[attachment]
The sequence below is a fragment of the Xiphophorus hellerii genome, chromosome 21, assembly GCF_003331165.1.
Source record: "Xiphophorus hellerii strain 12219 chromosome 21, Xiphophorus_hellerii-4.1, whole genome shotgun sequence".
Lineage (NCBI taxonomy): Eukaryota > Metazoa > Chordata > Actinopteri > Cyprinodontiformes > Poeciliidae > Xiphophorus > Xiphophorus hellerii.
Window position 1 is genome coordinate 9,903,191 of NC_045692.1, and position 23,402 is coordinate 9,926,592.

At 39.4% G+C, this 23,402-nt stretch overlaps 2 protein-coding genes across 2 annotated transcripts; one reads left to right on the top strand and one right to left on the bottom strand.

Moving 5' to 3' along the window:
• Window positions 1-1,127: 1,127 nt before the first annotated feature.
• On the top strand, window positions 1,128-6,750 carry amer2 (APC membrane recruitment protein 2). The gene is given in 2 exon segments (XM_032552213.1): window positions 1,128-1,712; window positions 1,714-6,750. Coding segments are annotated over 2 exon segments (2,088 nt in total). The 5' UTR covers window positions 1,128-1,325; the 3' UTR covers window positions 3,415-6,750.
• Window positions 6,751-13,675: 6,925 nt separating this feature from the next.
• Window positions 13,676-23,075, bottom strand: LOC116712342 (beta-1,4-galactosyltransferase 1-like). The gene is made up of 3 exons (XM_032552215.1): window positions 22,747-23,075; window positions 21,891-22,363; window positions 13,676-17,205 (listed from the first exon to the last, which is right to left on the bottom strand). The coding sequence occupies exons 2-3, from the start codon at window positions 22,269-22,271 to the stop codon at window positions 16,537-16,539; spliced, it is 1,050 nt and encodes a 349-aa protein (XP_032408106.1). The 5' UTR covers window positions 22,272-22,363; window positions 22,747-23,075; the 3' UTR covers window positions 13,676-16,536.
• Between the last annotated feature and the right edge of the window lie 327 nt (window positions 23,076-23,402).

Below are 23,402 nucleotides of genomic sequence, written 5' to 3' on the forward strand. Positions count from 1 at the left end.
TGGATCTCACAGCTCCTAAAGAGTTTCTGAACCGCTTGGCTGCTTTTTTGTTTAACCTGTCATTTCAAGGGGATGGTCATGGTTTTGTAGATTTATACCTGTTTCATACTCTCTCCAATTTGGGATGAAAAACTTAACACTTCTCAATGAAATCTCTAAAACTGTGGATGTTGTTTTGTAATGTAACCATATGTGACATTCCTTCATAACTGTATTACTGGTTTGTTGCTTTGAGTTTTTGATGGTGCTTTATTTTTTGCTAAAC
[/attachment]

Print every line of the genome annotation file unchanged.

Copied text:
The sequence below is a fragment of the Xiphophorus hellerii genome, chromosome 21, assembly GCF_003331165.1.
Source record: "Xiphophorus hellerii strain 12219 chromosome 21, Xiphophorus_hellerii-4.1, whole genome shotgun sequence".
Lineage (NCBI taxonomy): Eukaryota > Metazoa > Chordata > Actinopteri > Cyprinodontiformes > Poeciliidae > Xiphophorus > Xiphophorus hellerii.
Window position 1 is genome coordinate 9,903,191 of NC_045692.1, and position 23,402 is coordinate 9,926,592.

At 39.4% G+C, this 23,402-nt stretch overlaps 2 protein-coding genes across 2 annotated transcripts; one reads left to right on the top strand and one right to left on the bottom strand.

Moving 5' to 3' along the window:
• Window positions 1-1,127: 1,127 nt before the first annotated feature.
• On the top strand, window positions 1,128-6,750 carry amer2 (APC membrane recruitment protein 2). The gene is given in 2 exon segments (XM_032552213.1): window positions 1,128-1,712; window positions 1,714-6,750. Coding segments are annotated over 2 exon segments (2,088 nt in total). The 5' UTR covers window positions 1,128-1,325; the 3' UTR covers window positions 3,415-6,750.
• Window positions 6,751-13,675: 6,925 nt separating this feature from the next.
• Window positions 13,676-23,075, bottom strand: LOC116712342 (beta-1,4-galactosyltransferase 1-like). The gene is made up of 3 exons (XM_032552215.1): window positions 22,747-23,075; window positions 21,891-22,363; window positions 13,676-17,205 (listed from the first exon to the last, which is right to left on the bottom strand). The coding sequence occupies exons 2-3, from the start codon at window positions 22,269-22,271 to the stop codon at window positions 16,537-16,539; spliced, it is 1,050 nt and encodes a 349-aa protein (XP_032408106.1). The 5' UTR covers window positions 22,272-22,363; window positions 22,747-23,075; the 3' UTR covers window positions 13,676-16,536.
• Between the last annotated feature and the right edge of the window lie 327 nt (window positions 23,076-23,402).

Below are 23,402 nucleotides of genomic sequence, written 5' to 3' on the forward strand. Positions count from 1 at the left end.
TGGATCTCACAGCTCCTAAAGAGTTTCTGAACCGCTTGGCTGCTTTTTTGTTTAACCTGTCATTTCAAGGGGATGGTCATGGTTTTGTAGATTTATACCTGTTTCATACTCTCTCCAATTTGGGATGAAAAACTTAACACTTCTCAATGAAATCTCTAAAACTGTGGATGTTGTTTTGTAATGTAACCATATGTGACATTCCTTCATAACTGTATTACTGGTTTGTTGCTTTGAGTTTTTGATGGTGCTTTATTTTTTGCTAAAC